“No, it’s my fault,” Twila said. “I suspected that the arrows would be stronger if I did that but I never thought…” she glanced over at Lilly and the Zerstörelicht. “It really is a powerful weapon.”
“I… I don’t…” Lilly muttered.
“It’s simple,” Twila said. “Zerstörelicht draws power from the will of its wielder. When you were firing test shots you were worried about hurting someone. I thought that if I showed you an illusion of Axra in danger that it might make it stronger. Although I will admit that I wasn’t prepared for that level of power nor am I absolutely certain how it turns will into power.”
“M… my will?” Lilly asked, looking over the bow. “Y… you should take it, Twila,” she held it out for the mage. “I… I don’t think I… have the will to use it right.”
“I would disagree,” Twila said, looking upwards. “Evidence would suggest that you simply need the right motivation. Besides, I’ve never used a bow before. The closest I’ve come are various arrow spells which operate on a completely different principle. Your experience with a bow makes you the obvious choice.” She put a hand on Lilly’s shoulder. “Trust me, you can do this.”
Twila and Lilly walked back to the temple. When they arrived, Bonnie and Lysara were sitting on the steps, Lysara cuddling up to Bonnie. Axra was leaning against the wall, scowling, with a worried looking cleric talking in a hurried voice to her. Bonnie and Lysara would occasionally chime in or nod in agreement, but Axra just kept turning away from them.
He looked over at Twila and Lilly as they approached.
“Thank the Gods,” he said. “Please, convince your friend to come back inside and lie down. She won’t let us finish her treatment.”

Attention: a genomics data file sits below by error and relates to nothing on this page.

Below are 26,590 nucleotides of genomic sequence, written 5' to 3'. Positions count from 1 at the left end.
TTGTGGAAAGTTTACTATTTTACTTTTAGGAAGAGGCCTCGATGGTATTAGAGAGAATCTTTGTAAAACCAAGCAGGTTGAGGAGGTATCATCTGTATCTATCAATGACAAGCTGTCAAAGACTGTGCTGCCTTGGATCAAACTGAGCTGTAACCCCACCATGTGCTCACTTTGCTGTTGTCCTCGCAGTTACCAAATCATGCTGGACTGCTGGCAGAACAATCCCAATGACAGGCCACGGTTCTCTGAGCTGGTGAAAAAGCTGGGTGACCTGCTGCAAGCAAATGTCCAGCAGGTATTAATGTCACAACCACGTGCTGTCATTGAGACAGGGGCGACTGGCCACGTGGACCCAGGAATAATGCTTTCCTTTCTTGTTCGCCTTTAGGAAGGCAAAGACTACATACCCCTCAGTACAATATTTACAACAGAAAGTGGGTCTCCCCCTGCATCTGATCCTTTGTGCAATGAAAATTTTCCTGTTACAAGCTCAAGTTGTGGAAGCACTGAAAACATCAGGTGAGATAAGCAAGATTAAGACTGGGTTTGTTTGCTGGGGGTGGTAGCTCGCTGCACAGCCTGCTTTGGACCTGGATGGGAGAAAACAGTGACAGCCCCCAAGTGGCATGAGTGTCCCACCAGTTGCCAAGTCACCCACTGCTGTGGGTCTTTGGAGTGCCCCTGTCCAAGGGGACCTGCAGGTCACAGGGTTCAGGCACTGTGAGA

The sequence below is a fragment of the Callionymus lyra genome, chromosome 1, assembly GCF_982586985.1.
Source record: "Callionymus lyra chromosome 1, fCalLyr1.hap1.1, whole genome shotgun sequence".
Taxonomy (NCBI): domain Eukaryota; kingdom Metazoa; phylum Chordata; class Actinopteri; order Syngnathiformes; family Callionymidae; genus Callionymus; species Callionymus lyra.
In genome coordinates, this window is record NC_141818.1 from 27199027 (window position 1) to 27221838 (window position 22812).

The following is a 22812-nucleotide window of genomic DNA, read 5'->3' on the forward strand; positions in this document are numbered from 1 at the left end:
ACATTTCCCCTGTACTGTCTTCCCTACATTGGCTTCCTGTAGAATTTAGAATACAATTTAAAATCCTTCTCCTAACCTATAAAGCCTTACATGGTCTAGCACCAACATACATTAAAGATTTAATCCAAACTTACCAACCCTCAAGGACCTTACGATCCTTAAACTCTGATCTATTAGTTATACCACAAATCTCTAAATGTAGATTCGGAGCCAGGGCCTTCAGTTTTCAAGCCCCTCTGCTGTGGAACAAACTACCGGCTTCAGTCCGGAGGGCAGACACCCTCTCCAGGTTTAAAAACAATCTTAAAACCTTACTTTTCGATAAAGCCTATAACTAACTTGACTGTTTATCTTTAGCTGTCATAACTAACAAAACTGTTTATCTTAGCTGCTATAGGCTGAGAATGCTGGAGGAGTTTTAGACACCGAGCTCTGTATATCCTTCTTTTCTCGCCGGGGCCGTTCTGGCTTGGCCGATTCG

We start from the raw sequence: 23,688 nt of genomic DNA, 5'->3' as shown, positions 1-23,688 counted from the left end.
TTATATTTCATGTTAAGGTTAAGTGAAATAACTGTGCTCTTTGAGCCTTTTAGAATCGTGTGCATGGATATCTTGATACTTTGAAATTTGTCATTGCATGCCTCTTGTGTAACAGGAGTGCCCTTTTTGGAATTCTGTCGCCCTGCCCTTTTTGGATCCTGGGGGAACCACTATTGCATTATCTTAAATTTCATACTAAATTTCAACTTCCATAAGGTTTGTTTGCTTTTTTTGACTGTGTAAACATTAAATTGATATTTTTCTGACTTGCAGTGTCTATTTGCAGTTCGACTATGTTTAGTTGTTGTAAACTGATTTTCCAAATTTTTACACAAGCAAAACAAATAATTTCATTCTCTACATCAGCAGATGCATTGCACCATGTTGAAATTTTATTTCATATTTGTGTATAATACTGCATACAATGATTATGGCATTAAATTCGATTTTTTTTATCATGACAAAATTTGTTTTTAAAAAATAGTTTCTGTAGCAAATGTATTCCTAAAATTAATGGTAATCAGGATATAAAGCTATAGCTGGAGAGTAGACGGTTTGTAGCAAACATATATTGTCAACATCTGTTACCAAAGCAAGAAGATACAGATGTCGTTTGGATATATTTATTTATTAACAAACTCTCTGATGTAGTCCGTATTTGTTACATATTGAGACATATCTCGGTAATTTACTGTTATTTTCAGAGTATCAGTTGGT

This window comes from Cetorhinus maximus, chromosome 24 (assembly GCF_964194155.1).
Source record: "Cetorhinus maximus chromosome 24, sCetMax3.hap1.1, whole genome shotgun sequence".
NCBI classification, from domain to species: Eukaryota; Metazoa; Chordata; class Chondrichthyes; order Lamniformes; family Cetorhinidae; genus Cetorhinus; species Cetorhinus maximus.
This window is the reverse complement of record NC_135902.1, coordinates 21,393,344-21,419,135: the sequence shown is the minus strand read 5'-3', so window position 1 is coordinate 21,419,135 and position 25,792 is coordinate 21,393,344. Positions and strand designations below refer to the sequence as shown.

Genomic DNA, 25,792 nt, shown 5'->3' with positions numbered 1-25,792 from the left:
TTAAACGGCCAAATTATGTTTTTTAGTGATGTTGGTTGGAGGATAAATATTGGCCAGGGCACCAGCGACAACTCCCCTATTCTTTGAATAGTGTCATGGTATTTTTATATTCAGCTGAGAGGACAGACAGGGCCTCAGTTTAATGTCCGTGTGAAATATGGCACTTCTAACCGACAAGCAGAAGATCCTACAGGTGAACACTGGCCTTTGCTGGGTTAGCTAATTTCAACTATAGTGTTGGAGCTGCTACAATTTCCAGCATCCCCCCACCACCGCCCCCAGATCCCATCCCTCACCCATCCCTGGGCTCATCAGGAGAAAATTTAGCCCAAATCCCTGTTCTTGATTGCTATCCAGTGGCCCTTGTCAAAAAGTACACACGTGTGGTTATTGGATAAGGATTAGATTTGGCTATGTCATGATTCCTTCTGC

“She won’t listen to us either,” Bonnie added.
“I can move around just fine,” Axra said.
“Axra,” Twila said. “You really should let them finish healing you.”
Lilly nodded in agreement. “Y… you don’t want the wounds to reopen o… or for them to not heal… properly.”
“If it’ll make you guys feel better, fine,” Axra said. “But first you and I need to talk.”
“M… me?” Lilly asked, pointing to herself.
Axra nodded. “C’mon. We’ll just go over there.”
Confused, Lilly followed her. They stopped with Twila and the others just at the edge of their vision. Axra’s hands were clenched and she stared into the distance, away from Lilly. “Umm… your treatment…”
“What in Tartarus were you thinking?” Axra demanded, turning to face Lilly. “Lysara told us what happened. You ran down there alone?”
“W… well,” Lilly whispered. “Y… your sw…”
“I don’t give a damn about the sword!” Axra yelled. “I can get another sword. I could have always gone back for that one.”
She strode over to Lilly. Lilly flinched, worried that Axra might actually hit her. To her surprise, she felt Axra’s arms around her instead.
“You’re far more important and irreplaceable than any sword,” Axra stated. “It doesn’t matter if it’s a magic sword, or even the strongest magic sword. So… never risk yourself like that again.”
“I… I’m sorry,” Lilly muttered. “I…”
“Promise me,” Axra said. “Swear that it never happens again.”
“I… I promise,” Lilly said.
Axra nodded and moved away. “I’m going to go get healed now.”
Lilly watched her go. It wasn’t until she glanced away that she noticed her shoulder was wet.